• March 30, 2016
    Guest Post

    by Charlotte Garden, associate professor at Seattle University School of Law, litigation director of the Korematsu Center for Law & Equality, and faculty advisor to the ACS student chapter at Seattle Law. Follow her on Twitter @CharlotteGarden.

    On Tuesday, the Supreme Court affirmed the Ninth Circuit’s decision in Friedrichs v. California Teachers Association by equally divided vote. This result—a win for public sector unions—has been anticipated by Court watchers since Justice Scalia’s death made a tie vote among the remaining eight justices nearly inevitable. Still, a tie vote did not require the Court to affirm the judgment below—instead, the Court could have held the case over for reargument once it was back to the full compliment. That the Court did not go that route could reflect the Justices’ own recognition of the political reality that Senate Republicans’ intransigence makes confirmation of a ninth justice before the presidential election in November unlikely. More important, though, Friedrichs is a sign of things to come—the 4-4 affirmances that are all but certain to arrive later this Term will cause far more disruption and uncertainty.

    What Does Affirmance in Friedrichs Mean for Public Sector Unions?

    As I previously described for ACSblog, January’s argument in Friedrichs left public sector unions—as well as states that have chosen to manage their workforces through collective bargaining with unions supported by agency fees—little reason for hope. The Court seemed poised to hold that public sector employees have a First Amendment right not to contribute financially to the unions that represent them, even as they benefit from that representation. A ruling against the union and state defendants would have reversed a nearly 40-year-old Supreme Court precedent, Abood v. Detroit Board of Education, and handed a long-sought victory to the right.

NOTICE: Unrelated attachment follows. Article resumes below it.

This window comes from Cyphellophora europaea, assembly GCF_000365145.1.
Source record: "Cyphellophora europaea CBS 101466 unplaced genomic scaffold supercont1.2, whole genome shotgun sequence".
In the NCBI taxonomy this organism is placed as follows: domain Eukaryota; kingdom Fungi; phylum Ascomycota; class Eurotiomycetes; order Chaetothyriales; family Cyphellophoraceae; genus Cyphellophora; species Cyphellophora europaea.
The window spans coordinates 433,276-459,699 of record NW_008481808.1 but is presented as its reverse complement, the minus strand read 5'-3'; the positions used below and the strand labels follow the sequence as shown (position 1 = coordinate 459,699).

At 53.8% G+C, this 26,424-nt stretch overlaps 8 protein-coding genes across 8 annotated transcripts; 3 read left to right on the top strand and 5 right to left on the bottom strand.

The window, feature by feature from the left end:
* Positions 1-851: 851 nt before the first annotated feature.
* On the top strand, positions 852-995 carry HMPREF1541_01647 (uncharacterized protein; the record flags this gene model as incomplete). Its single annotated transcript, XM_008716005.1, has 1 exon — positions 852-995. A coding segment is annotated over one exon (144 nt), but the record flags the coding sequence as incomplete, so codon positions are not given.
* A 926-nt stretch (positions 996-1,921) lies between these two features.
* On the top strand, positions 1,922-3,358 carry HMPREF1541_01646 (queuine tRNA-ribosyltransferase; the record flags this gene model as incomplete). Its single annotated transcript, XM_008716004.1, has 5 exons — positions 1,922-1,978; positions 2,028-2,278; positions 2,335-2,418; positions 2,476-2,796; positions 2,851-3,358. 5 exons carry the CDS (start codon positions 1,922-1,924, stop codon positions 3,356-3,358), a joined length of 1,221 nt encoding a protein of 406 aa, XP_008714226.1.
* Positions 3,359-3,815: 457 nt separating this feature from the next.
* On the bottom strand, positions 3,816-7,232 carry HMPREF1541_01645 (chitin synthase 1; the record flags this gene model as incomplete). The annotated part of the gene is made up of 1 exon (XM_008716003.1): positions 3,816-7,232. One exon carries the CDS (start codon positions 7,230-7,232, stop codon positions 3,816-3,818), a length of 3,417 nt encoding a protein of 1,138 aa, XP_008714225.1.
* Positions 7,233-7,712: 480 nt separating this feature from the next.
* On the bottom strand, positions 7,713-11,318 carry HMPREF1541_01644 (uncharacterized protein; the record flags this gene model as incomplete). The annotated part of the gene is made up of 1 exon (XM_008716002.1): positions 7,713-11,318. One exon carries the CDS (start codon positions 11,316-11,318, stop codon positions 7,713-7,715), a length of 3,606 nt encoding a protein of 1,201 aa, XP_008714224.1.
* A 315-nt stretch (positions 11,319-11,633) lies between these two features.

Thus, Tuesday’s decision was a reversal of fortunes for public sector unions and employers. It means that in the nearly half of states in which public sector agency fees are required or authorized, unions will not be left scrambling to cover the gap that would have inevitably resulted when represented workers made the economically rational decision to free ride on their co-workers. And the timing of that reversal—which would have left unions to cover their shortfall using dues paid by members on a voluntary basis—is also critically important. Unions would have had to divert member dues that could otherwise have gone to election-related advocacy (among other things). And that reallocation would have dampened union members’ ability to engage in political speech through their unions during the upcoming presidential election season—a fact not lost on the plaintiffs’ lawyer, Michael Carvin.